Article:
The Renaissance Box building on the edge of downtown St. Paul, which used to be an old shoe factory, is one step closer to being reinvented into affordable housing. The building was awarded about $967,000 in federal low-income housing tax credits on Wednesday by the St. Paul Housing and Redevelopment Authority board (HRA). The funds from the tax credits will help the nearly $16 million project get rolling. The project includes a renovation to provide 67 housing units.
Each year the federal government distributes the credits to individual states. The states in turn divide the money amongst worth projects. St. Paul has a ranking system it uses to decide which projects merit the credits.
How it works basically is that the credits are sold on the market to investors. The investors benefit by reducing their income tax liability, and affordable housing developers benefit from the cash they get in return. Developments that want to use the credits must follow strict guidelines, including restrictions on rent and tenant income for a specific amount of time.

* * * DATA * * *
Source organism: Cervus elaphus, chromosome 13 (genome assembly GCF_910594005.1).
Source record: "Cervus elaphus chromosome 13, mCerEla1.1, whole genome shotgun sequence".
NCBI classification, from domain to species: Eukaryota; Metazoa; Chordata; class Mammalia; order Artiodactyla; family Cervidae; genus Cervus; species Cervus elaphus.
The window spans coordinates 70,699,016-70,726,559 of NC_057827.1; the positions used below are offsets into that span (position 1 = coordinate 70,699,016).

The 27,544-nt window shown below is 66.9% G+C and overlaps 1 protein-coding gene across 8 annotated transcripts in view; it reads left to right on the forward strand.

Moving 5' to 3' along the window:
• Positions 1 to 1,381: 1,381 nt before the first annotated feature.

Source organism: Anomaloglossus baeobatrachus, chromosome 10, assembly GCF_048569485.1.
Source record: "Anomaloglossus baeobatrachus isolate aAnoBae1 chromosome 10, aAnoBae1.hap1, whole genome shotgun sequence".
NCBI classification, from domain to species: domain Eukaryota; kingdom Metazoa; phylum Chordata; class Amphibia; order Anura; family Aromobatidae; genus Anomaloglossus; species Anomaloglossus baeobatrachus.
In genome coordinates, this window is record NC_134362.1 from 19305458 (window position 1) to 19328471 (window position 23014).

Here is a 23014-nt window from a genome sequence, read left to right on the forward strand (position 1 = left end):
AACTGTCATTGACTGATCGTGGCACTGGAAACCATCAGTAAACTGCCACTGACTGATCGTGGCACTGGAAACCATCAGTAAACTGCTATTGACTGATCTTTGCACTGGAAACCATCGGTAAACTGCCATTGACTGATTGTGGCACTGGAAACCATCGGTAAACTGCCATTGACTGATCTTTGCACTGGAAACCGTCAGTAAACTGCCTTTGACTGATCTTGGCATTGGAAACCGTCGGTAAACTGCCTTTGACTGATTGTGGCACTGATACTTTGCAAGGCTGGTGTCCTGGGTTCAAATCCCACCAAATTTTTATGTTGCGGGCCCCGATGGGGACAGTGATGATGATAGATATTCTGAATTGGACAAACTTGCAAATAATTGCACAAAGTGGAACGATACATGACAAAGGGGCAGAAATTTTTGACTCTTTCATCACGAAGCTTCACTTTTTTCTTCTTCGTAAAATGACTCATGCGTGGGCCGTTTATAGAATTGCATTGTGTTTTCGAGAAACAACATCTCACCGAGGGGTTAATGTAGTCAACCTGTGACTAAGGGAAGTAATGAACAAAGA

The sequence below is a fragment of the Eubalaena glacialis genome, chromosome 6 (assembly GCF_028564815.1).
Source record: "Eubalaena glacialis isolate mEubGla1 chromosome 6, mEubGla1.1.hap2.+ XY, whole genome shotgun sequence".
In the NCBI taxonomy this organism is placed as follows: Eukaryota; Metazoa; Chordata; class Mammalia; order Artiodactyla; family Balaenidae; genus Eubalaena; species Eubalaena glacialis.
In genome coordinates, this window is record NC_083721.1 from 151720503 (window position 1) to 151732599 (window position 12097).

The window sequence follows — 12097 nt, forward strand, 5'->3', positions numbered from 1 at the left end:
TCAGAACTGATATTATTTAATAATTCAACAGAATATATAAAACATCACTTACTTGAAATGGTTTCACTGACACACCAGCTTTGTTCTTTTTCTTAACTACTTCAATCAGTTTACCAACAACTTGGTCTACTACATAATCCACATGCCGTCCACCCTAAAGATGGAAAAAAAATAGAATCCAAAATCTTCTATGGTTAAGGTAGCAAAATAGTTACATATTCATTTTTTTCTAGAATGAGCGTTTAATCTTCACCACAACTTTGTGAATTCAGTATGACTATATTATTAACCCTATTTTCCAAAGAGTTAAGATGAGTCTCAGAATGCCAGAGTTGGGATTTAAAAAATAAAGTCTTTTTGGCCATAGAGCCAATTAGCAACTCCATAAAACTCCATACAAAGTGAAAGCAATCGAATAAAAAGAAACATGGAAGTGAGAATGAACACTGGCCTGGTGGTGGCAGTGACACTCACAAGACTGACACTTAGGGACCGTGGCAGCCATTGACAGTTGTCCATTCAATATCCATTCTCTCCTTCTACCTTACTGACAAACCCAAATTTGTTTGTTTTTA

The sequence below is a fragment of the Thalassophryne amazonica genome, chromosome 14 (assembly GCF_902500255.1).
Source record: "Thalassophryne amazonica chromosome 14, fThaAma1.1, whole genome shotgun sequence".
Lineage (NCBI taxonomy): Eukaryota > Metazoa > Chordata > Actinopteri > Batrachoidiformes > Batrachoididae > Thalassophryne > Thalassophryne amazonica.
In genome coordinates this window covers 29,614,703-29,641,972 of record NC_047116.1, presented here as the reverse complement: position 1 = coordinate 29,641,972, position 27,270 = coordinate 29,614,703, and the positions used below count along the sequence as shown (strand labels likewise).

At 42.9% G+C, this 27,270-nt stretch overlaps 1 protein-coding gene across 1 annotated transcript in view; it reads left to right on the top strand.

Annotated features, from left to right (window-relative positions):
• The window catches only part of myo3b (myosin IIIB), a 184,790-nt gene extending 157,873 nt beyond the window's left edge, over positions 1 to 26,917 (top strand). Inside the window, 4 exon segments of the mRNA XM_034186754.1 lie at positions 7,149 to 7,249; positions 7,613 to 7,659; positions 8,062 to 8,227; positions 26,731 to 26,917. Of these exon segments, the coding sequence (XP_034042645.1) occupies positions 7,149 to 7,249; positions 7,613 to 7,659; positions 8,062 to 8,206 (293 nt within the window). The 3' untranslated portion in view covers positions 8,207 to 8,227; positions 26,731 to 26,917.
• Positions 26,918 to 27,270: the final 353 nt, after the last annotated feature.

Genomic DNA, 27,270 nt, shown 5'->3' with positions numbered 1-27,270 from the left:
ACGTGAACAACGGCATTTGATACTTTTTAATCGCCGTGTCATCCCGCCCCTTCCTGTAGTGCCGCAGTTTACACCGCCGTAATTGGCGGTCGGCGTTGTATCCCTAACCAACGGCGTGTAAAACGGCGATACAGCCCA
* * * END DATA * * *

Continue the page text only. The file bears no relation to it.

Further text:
The city will receive a total of about $969,000 in low-income housing tax credits for 2009. Nearly all of that amount will go to the Renaissance Box.
The remaining $2,000 will be split evenly between The Terraces and East Side Commons, existing affordable housing projects.
The HRA board also approved $731,000 of Invest St. Paul money to be used for projects. The Terraces will receive a $600,000 temporary loan to make crucial building repairs....
The Greater East Side of St. Paul is bordered on the north by Larpenteur Avenue, on the west by Hazelwood Street and Johnson Parkway, to the south by Minnehaha Avenue, and on the east by McKnight Road. The Greater East Side is actually made up of three neighborhoods. Hayden Heights, Hazel Park and Hillcrest are all part of this northeast St. Paul Minnesota neighborhood.